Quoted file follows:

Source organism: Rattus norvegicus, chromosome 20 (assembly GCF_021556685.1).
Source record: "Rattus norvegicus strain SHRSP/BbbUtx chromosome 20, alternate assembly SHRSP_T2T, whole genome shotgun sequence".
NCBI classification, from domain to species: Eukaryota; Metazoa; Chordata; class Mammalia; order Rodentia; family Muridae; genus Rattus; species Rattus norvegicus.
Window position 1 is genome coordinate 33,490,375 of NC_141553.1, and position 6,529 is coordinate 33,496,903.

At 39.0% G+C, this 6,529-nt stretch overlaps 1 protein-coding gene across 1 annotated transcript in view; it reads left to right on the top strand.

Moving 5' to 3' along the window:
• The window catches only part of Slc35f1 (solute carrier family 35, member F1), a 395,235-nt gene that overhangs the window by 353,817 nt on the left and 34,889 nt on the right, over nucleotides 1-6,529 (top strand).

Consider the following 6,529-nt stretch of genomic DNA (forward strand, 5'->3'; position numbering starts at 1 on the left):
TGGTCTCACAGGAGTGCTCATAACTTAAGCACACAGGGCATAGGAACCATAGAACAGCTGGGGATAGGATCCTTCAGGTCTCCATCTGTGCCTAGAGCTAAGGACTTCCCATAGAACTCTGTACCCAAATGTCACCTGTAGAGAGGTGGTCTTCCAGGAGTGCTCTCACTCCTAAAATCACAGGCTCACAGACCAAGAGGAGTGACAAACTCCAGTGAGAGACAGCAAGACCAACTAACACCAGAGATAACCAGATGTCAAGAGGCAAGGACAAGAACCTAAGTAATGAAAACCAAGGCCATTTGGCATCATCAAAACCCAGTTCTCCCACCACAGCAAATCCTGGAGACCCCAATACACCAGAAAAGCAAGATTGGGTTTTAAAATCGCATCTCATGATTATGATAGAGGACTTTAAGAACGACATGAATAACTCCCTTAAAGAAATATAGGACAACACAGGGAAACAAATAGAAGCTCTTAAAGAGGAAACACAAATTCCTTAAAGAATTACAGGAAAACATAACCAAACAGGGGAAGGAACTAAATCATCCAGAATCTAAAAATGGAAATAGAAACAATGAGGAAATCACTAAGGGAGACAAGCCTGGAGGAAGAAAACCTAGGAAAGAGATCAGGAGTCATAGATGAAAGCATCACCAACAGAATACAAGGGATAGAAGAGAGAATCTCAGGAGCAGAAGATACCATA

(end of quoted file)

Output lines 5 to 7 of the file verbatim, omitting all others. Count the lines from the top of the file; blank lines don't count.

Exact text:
At 39.0% G+C, this 6,529-nt stretch overlaps 1 protein-coding gene across 1 annotated transcript in view; it reads left to right on the top strand.

Moving 5' to 3' along the window:
• The window catches only part of Slc35f1 (solute carrier family 35, member F1), a 395,235-nt gene that overhangs the window by 353,817 nt on the left and 34,889 nt on the right, over nucleotides 1-6,529 (top strand).